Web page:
The least reliable (maybe even questionable) method would be the use of NCGS Sec. 45-37(6). When the original mortgagors paid off the indebtedness they, technically, became the owners of the note and Deed of Trust. NCGS Sec. 45-37 provides that cancellation may be made by "exhibition to the register of deeds of a certificate of satisfaction of a deed of trust, mortgage, or other instrument that has been acknowledged before an officer authorized to take acknowledgments by the owner of the note, bond, or other evidence of indebtedness secured by the deed of trust or mortgage." The certificate of satisfaction has to be accompanied by the note, if available, with an endorsement of payment and satisfaction by the owner. If it cannot be produced, an affidavit of lost note "signed by the owner of the note, bond, or other evidence of indebtedness, shall be delivered to the register of deeds in lieu of the evidence of indebtedness certifying that the debt has been satisfied and stating: (i) the date of satisfaction; (ii) that the note, bond, or other evidence of indebtedness cannot be found; and (iii) that the person signing the affidavit is the current owner of the note, bond, or other evidence of indebtedness." The statute requires that the "certificate of satisfaction shall be accompanied by the deed of trust, mortgage, or other instrument, or a copy of the instrument, for verification and indexing purposes, which shall not be recorded with the certificate." While a technical analysis of the statute seems to permit the borrower (as owner of the paid note) to cancel, the potential for fraud would normally prevent a subsequent title examiner from relying on such a cancellation. In the example cited here, the certified copy of the canceled Wake County Deed of Trust should be sufficient to satisfy those concerns.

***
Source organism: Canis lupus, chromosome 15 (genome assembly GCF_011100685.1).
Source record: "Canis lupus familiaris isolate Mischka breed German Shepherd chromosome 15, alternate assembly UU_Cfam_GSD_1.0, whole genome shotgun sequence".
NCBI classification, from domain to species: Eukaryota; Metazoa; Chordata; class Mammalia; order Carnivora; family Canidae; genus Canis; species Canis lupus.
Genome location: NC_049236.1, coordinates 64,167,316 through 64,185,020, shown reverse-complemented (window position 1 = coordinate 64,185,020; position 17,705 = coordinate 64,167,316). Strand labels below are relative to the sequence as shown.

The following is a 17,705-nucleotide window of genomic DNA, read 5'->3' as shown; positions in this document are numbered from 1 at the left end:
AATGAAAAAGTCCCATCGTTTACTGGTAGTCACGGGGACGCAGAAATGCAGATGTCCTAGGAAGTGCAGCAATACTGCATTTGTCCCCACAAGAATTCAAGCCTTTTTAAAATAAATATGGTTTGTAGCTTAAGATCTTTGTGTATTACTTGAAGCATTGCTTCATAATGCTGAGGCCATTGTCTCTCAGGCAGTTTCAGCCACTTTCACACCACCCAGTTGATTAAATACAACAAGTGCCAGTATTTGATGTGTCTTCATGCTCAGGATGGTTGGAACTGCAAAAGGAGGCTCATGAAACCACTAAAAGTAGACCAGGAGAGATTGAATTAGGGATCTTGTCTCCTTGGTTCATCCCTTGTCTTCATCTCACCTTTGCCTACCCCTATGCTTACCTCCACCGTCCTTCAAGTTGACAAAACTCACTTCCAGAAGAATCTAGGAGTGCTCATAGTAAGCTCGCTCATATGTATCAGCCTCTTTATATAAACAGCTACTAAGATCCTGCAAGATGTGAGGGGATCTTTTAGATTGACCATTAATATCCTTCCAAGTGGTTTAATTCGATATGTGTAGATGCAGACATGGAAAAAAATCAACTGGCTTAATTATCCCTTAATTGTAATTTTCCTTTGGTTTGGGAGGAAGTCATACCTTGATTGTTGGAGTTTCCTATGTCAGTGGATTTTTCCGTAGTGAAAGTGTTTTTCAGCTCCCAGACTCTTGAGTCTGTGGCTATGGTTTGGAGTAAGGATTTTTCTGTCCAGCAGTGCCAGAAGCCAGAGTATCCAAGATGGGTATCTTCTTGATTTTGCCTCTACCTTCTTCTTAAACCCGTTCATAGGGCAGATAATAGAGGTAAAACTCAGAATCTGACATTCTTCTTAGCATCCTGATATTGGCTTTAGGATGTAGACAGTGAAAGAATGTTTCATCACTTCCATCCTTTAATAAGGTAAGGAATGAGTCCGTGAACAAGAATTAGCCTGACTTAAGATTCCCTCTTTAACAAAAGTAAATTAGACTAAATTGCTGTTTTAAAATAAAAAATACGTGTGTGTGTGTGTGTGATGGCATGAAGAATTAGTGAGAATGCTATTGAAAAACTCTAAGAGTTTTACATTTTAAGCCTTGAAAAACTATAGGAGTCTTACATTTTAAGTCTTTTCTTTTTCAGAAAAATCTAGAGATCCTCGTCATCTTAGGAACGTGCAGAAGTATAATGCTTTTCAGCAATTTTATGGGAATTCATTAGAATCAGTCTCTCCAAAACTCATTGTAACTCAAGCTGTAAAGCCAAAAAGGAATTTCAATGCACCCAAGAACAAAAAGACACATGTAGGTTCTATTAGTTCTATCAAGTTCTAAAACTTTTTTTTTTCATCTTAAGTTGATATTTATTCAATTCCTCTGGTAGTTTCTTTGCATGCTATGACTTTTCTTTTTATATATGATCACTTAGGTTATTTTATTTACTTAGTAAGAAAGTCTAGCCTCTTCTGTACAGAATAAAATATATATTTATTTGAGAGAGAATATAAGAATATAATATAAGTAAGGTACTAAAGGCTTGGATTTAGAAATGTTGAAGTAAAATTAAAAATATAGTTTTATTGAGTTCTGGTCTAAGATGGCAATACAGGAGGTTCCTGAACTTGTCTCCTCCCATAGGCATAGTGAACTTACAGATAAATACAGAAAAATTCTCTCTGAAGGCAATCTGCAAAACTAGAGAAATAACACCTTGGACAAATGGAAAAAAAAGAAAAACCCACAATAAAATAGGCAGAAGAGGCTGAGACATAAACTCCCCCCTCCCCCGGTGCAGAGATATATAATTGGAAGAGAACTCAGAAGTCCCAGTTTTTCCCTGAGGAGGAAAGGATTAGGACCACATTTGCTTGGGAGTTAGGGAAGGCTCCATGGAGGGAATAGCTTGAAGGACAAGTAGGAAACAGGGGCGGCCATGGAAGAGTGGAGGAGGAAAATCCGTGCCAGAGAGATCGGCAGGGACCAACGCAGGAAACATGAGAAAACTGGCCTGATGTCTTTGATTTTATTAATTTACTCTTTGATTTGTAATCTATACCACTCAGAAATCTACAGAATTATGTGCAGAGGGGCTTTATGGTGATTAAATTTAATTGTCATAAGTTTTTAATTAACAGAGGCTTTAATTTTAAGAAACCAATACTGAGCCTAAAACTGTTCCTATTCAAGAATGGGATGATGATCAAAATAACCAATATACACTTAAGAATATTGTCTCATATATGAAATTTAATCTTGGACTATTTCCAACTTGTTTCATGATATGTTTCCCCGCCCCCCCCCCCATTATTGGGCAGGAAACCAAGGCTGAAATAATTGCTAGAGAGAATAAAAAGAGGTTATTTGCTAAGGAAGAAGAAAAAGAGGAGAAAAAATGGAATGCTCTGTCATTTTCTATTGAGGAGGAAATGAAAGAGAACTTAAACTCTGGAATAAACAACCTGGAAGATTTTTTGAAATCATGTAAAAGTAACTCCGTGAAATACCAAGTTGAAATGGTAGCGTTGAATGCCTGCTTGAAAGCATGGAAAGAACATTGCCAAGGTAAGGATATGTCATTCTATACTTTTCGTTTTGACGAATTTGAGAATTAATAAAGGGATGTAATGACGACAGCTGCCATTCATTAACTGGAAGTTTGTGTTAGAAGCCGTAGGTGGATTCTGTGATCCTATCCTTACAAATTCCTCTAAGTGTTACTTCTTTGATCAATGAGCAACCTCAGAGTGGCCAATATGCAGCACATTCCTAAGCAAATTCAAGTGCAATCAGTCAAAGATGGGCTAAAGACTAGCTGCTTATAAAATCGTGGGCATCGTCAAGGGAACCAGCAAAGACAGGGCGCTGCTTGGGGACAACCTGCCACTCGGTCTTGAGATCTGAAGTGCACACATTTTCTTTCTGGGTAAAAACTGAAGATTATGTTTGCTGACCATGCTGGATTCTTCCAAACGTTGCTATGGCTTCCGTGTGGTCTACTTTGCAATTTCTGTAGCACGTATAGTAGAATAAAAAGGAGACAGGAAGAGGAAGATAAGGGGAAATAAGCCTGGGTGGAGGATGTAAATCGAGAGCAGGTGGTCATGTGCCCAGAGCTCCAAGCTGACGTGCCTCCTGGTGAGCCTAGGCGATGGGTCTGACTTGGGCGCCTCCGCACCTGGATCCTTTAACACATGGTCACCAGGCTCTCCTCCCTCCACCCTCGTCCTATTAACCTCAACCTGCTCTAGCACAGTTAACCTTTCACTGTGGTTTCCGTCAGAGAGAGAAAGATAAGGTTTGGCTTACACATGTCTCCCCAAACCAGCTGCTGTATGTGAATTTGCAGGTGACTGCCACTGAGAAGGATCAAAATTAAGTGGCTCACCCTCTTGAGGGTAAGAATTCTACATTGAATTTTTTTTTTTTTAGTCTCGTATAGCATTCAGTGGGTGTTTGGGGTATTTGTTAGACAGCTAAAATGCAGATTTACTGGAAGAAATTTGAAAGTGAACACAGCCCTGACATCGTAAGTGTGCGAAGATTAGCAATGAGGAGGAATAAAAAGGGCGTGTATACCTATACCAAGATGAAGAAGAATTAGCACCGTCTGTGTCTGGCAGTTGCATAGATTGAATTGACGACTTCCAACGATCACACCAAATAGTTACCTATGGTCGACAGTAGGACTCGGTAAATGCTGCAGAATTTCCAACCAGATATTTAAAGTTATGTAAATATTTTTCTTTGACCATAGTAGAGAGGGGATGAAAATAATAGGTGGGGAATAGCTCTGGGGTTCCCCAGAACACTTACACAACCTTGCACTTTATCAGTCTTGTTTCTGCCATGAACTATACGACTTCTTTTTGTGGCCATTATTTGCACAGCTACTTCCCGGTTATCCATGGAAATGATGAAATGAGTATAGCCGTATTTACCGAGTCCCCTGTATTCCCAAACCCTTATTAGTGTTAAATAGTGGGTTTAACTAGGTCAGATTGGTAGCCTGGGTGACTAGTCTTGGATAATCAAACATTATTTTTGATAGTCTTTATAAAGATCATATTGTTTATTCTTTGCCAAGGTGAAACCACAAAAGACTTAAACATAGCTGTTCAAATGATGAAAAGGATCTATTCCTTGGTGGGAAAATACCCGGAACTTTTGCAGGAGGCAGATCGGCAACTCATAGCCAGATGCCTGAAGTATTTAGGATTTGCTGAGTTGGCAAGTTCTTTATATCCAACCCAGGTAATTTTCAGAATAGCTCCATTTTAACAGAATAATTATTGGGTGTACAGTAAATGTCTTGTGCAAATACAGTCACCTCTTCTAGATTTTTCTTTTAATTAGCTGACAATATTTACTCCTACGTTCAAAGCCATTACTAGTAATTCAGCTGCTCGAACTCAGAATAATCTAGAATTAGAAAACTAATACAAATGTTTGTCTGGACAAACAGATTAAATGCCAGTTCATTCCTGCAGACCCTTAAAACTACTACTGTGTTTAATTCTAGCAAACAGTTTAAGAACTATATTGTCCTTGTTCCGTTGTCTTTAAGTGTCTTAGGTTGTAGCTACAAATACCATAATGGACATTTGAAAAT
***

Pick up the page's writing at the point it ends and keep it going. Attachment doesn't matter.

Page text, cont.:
We would like to acknowledge our gratitude to James Kilbourne of Raleigh for providing the fact situation as a suggested topic for this article. We welcome and encourage suggestions from our readers.